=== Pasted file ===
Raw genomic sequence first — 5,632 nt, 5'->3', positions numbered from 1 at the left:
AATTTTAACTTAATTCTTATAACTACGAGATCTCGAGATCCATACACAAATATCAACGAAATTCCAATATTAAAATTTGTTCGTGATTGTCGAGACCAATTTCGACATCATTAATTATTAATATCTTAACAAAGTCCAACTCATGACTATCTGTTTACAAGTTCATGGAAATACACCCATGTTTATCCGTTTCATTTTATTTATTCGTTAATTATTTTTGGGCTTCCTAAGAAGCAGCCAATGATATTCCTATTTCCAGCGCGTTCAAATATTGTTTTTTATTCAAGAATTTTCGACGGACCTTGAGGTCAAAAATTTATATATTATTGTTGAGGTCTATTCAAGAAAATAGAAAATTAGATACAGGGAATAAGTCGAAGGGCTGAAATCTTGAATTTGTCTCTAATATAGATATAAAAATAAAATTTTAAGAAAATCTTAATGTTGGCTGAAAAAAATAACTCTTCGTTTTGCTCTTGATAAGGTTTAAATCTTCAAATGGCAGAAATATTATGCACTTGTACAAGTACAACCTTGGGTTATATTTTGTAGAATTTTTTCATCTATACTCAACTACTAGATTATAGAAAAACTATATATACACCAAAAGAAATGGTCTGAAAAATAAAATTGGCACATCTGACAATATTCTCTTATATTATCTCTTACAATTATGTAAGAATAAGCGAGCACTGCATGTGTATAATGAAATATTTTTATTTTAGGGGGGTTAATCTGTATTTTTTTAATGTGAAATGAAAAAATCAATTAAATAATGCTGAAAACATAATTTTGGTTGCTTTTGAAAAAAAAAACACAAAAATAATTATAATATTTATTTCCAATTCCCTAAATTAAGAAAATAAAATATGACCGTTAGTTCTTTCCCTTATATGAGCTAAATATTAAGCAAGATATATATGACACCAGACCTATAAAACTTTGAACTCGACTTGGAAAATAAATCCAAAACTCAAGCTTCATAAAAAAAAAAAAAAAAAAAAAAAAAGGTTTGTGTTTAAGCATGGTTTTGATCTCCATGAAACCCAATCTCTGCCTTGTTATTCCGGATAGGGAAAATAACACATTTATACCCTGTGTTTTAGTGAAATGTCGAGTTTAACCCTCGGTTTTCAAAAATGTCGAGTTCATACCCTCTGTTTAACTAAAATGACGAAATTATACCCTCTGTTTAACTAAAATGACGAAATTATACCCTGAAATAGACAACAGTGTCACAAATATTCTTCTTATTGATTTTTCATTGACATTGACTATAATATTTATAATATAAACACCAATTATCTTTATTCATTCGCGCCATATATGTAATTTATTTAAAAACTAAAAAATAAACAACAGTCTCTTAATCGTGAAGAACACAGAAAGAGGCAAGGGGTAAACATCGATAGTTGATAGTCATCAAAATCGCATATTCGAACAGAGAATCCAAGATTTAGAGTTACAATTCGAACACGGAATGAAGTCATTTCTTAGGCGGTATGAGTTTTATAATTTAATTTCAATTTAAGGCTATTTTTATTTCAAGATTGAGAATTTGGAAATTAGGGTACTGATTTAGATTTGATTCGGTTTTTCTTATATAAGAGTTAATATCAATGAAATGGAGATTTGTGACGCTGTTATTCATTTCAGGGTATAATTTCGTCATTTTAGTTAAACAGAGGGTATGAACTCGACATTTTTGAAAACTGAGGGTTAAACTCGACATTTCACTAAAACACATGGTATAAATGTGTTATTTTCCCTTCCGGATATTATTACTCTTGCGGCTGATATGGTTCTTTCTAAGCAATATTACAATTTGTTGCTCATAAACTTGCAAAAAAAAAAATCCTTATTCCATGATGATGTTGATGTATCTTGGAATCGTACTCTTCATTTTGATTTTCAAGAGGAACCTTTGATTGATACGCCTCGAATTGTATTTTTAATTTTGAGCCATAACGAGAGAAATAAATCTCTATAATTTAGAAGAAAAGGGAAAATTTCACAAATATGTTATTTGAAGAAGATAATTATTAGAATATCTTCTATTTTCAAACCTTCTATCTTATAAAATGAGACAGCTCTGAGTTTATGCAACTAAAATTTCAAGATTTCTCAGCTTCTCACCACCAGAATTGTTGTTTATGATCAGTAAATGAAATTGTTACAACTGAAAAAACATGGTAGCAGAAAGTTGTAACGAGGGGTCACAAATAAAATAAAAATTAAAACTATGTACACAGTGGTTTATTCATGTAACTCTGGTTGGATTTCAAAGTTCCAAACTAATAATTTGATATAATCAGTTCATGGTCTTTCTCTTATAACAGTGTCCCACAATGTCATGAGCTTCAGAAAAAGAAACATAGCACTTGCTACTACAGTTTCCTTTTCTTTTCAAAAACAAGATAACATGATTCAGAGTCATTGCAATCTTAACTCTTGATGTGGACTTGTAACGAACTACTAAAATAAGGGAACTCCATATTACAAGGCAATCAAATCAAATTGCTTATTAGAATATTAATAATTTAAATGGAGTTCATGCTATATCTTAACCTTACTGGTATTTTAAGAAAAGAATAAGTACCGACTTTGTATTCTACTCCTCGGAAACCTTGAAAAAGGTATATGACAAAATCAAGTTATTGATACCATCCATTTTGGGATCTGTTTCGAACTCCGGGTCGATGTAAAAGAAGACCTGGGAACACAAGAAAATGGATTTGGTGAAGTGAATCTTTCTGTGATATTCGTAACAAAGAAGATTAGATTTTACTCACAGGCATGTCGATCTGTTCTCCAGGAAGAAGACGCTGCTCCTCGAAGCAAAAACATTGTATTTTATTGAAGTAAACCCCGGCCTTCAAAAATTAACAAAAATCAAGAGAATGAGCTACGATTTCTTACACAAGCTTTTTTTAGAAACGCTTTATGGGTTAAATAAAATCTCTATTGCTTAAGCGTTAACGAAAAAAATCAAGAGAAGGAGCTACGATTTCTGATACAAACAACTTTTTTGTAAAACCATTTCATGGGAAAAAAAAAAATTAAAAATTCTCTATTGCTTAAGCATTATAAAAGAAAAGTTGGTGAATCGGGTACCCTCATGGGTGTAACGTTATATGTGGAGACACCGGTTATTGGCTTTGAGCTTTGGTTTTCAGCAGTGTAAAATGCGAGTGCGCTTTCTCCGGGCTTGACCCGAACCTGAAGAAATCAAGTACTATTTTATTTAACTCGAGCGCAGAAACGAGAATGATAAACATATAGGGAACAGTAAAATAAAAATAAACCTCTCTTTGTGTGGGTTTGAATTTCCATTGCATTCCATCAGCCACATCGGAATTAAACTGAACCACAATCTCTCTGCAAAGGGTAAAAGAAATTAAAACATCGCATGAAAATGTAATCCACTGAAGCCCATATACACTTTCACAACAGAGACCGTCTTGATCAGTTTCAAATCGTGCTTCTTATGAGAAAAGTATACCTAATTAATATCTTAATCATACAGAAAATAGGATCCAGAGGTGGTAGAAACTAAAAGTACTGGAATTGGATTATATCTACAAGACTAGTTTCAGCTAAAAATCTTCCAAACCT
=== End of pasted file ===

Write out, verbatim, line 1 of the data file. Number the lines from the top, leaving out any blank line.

Raw genomic sequence first — 5,632 nt, 5'->3', positions numbered from 1 at the left: